Prof. Thomas Brück taking samples at the photobioreactor at the Werner Siemens-Chair of Synthetic Biotechnology. The researchers used these bioreactors to produce biomass of the strains of cyanobacteria for the study. © TUM

Wind power turbines, catalytic converters, optical cables, plasma monitors, and much more: Rare Earth metals are indispensable for a wide variety of modern technologies. As Europe progresses towards its green energy transition, the demand for these metals soars in parallel. Europe largely depends on China for its rare earth imports, making the industry vulnerable. Two paths to solutions are currently examined: mining and recycling.

Researchers at the Technical University of Munich have discovered the potential of cyanobacteria strains in recycling Rare Earth metals from aqueous solutions. These valuable metals, essential for numerous high-tech applications, are depleted due to rising demand and limited deposits. The scientists claim [1] their remarkable findings pave the way for an environmentally friendly Circular Economy, as the adsorption process is reversible, allowing for metal extraction and biomass reuse.

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Unlocking the Potential of Cyanobacteria

The breakthrough by researchers at the Technical University of Munich (together with the University of Applied Sciences Kaiserslautern) presents a game-changing process for recycling rare earth metals using cyanobacteria strains. Cyanobacteria, a previously uninvestigated biomaterial, can successfully adsorb these metals from aqueous solutions. The process offers eco-friendly benefits since it is reversible, enabling the washing of metals from the solution and reusing biomass. This innovative approach could help recycle rare earth metals from industrial wastewater generated in fields such as mining, electronics, and chemical catalysts [1].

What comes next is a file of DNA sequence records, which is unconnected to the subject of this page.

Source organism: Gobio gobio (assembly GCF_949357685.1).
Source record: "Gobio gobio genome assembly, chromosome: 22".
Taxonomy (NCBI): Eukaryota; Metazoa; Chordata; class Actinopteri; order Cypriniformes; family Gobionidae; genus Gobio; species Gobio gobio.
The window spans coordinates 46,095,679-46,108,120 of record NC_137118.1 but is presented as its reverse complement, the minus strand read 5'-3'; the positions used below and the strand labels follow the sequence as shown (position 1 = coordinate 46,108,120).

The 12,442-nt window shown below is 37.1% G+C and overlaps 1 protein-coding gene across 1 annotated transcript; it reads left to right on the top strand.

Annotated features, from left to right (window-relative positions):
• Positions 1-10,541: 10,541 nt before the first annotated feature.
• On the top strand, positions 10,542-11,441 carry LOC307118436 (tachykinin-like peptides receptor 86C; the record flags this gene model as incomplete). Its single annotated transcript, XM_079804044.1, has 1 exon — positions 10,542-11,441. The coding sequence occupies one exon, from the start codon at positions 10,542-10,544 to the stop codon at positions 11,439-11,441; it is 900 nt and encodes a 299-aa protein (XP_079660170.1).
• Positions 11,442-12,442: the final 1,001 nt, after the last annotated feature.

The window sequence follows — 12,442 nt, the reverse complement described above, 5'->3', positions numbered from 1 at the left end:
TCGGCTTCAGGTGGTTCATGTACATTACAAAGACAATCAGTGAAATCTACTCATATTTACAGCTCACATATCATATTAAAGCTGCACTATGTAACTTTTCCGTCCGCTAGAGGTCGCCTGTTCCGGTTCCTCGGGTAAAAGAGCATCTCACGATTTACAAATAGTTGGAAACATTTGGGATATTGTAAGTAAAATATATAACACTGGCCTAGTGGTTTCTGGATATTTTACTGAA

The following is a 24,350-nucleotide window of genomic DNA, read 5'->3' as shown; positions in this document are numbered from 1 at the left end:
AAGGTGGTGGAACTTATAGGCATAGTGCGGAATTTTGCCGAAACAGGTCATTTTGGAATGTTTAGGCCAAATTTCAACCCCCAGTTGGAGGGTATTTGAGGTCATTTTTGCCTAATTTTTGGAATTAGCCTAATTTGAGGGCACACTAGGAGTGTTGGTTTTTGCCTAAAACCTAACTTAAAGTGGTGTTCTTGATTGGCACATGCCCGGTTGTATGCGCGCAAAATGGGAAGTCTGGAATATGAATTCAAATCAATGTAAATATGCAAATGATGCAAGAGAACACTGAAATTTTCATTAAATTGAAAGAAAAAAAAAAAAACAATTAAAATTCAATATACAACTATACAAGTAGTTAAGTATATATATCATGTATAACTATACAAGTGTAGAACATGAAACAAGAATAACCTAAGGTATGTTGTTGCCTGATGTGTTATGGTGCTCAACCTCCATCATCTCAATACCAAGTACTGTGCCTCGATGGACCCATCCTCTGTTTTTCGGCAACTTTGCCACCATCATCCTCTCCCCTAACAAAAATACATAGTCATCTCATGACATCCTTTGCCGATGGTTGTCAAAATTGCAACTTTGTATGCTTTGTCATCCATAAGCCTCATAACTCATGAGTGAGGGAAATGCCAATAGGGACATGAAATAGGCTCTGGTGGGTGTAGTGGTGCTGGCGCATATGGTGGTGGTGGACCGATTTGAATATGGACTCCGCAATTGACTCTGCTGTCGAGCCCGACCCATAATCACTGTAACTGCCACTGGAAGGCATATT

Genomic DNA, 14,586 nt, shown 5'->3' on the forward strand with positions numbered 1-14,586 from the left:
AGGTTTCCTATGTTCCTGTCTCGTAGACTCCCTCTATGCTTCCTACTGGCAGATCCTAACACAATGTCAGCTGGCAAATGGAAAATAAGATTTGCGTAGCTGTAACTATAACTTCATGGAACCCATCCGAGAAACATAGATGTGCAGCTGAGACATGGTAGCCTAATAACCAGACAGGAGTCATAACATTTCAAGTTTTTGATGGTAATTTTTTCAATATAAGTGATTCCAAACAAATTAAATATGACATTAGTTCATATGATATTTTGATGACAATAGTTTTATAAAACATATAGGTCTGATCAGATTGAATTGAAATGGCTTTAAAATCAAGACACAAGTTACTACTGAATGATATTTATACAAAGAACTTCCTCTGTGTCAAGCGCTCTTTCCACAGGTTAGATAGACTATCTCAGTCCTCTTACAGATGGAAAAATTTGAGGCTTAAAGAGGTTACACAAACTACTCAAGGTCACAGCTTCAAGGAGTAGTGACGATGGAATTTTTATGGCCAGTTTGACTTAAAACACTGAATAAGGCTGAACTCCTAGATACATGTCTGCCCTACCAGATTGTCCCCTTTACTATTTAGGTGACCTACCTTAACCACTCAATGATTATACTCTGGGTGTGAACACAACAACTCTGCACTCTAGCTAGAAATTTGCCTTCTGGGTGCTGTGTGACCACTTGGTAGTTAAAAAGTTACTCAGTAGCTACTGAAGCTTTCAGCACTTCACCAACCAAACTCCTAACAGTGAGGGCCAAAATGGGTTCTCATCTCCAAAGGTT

The Green Transition: Dependence on Rare Earth Metals

European projects like REEgain, funded by the European Regional Development Fund, actively demonstrate the feasibility of absorbing rare earth metals using bacteria, algae, and fungi [3]. By developing new recycling strategies, Europe could gradually increase its self-sufficiency in critical materials required for its green energy objectives. An industry study commissioned by Eurometaux predicts that between 40% and 75% of Europe’s clean energy metal needs could be met through recycling by 2050, granted adequate investments are made [3].

Rare earth recycling is making strides not only in Europe but in the United States as well. Researchers from the Critical Materials Institute have created a novel process to extract rare earth metals directly from shredded electronic waste. The global rare earth metals recycling market has a projected worth of $422 million by 2026, demonstrating a compound annual growth rate of 11.2% from 2021 to 2026 [3].

Future Prospects and Challenges

Recycling rare earth metals by means of biological absorption techniques could significantly help Europe become more self-sufficient and reduce its reliance on external suppliers. However, it should be noted that this method is still in its early stages and will face potential challenges and require further optimization. The discovery of rare earth metals in Sweden also presents an exciting opportunity for Europe, but the extraction process requires time and foresight. The availability of mining permits and the environmental impact must be considered [2].

In Sweden, recent discoveries of over one million tonnes of rare earth elements, including crucial heavy elements such as Dysprosium, Yttrium, and Terbium, are believed to be pivotal for the global clean energy transition [2].

While more time and investment are needed to develop efficient rare earth metal recycling methods and utilize alternative resources, these efforts will likely play a critical role in achieving resource self-sufficiency in the long run. As the global transition to clean energy accelerates, innovative recycling technologies may hold the key to a more sustainable and secure future.


[1] TUM
[2] Innovation Origins
[3] Energy Industry Review